Enda O'Connor, April 2009
This article outlines the correct way to split a Solaris Volume Manager mirror prior to updating the software through, for instance, upgrades or software updates (patches). The following procedures should work with all Solaris releases except for How to Mount a Solaris Volume Manager Mirror While Booted From Media, which applies only to the Solaris 10 OS. The examples below were conducted on a Sun Fire x4200 server.
This article covers the following topics:
1. First, determine the layout of the root file system:
root@patchtest-x4200-2 # df -k / Filesystem kbytes used avail capacity Mounted on /dev/md/dsk/d10 10085921 1041301 8943761 11% / root@patchtest-x4200-2 # metastat -p d10 d10 -m d11 d12 1 d11 1 1 c0t2d0s0 d12 1 1 c0t3d0s0
2. Remove the mirror that is not being upgraded (for instance, in the example in Step 1,
d12:c0t3d0s0 will not be upgraded).
root@patchtest-x4200-2 # metadetach d10 d12 d10: submirror d12 is detached
3. Revert to booting off the physical device that is being upgraded (
c0t2d0s0 in this example):
root@patchtest-x4200-2 # metaroot c0t2d0s0
4. Verify that
vfstab is now correct:
root@patchtest-x4200-2 # grep c0t2d0s0 /etc/vfstab /dev/dsk/c0t2d0s0 /dev/rdsk/ / ufs 1 no - root@patchtest-x4200-2 # grep d10 /etc/vfstab root@patchtest-x4200-2 #
5. Reboot the system (which will now boot from
c0t2d0s0), and perform any software maintenance steps.
1. Redefine the boot device to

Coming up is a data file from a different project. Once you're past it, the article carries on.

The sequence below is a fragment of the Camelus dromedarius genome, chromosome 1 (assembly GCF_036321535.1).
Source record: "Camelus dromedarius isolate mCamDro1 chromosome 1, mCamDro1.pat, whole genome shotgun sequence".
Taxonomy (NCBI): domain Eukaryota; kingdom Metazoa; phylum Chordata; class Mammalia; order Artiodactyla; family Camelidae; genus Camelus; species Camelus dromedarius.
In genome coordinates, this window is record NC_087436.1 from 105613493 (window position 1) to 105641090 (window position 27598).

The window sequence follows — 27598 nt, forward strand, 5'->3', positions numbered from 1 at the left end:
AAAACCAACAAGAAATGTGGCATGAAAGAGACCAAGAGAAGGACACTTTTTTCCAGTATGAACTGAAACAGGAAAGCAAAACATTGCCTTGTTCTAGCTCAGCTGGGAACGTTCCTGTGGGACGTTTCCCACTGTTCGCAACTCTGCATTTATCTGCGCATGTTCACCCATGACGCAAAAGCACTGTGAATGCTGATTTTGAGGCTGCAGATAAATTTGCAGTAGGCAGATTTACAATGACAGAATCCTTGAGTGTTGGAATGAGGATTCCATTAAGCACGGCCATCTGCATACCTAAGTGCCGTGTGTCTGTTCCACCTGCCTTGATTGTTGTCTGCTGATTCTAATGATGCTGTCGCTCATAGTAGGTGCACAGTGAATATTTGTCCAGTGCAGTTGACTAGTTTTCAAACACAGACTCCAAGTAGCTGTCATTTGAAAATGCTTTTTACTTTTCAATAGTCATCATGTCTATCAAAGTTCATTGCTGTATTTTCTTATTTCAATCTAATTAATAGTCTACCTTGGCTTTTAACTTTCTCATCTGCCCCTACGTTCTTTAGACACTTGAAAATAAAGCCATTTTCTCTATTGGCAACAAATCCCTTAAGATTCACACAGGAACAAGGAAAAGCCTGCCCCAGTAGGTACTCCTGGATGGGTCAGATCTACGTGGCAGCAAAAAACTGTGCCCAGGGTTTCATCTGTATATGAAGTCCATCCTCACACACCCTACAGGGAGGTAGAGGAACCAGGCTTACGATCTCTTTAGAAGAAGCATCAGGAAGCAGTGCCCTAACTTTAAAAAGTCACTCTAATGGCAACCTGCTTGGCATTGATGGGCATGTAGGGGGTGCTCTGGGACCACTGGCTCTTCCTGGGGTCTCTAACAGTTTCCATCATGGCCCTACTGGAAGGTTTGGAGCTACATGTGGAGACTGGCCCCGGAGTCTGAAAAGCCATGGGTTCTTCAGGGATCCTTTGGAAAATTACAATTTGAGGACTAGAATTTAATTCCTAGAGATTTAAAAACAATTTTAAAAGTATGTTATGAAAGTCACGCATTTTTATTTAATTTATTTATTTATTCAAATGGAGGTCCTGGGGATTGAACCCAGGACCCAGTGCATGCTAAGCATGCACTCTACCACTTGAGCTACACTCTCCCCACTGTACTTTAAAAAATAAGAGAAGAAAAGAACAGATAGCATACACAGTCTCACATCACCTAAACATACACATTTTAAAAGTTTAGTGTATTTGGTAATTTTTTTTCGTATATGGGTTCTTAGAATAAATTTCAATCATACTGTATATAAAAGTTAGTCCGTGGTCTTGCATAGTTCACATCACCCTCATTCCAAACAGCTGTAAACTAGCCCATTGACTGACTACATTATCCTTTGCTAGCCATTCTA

2. Reboot the system.
3. Add back the mirror:
#metaattach d10 d12
4. Let the sync complete prior to rebooting; examine
metastat d10 to observe the sync progress.
If, for any reason, it becomes necessary to mount a Solaris Volume Manager mirrored metadevice while booted from media, for example, using
boot net -s or
boot cdrom -s, use the following steps as a guide.
Note: This applies only to the Solaris 10 Operating System.
In this scenario, we need to boot off alternate media and mount the Solaris Volume Manager metadevices, because the mirror was not split before it became necessary to boot off the alternate media. In this case, we need to do some manual work to enable us to mount the
/dev/md/dsk/* metadevices onto
So, assume the root disk is laid out as follows:
The following was the state of the metadevices prior to booting off media:
root@oyster # metastat -p d10 d10 -m d11 d12 1 d11 1 1 c0t2d0s0 d12 1 1 c0t3d0s0 root@oyster # metastat -p d20 d20 -m d21 d22 1 d21 1 1 c0t2d0s1 d22 1 1 c0t3d0s1
1. First, boot from media, for example:
#boot net -s
2. Now mount one of the subdisks read-only, so that you cannot accidentally damage the subdisk.
In this example, assume that the underlying disk is still accessible and data has not been corrupted.
# mount -o ro /dev/dsk/c0t0d0s0 /a
3. Then set up the current booted environment so that it can use Solaris Volume Manager:
# cp /a/kernel/drv/md.conf /kernel/drv/md.conf # umount /a
4. Update the Solaris Volume Manager driver to load the configuration:
# update_drv -f md
Note: Ignore any error messages from
5. Now run
metainit to initialize all the metadevices.
# metainit -r
6. If you have mirrors, you should run
metasync to get them synced at this point. Use
metastat to see if a sync is required or has completed.
7. After the sync has completed, then you can proceed to mount the meta devices:
# mount /dev/md/dsk/d10 /a # mount /dev/md/dsk/d20 /a/var
Now you have the Solaris Volume Manager mirror mounted under the mountpoint
Here are some additional resources:
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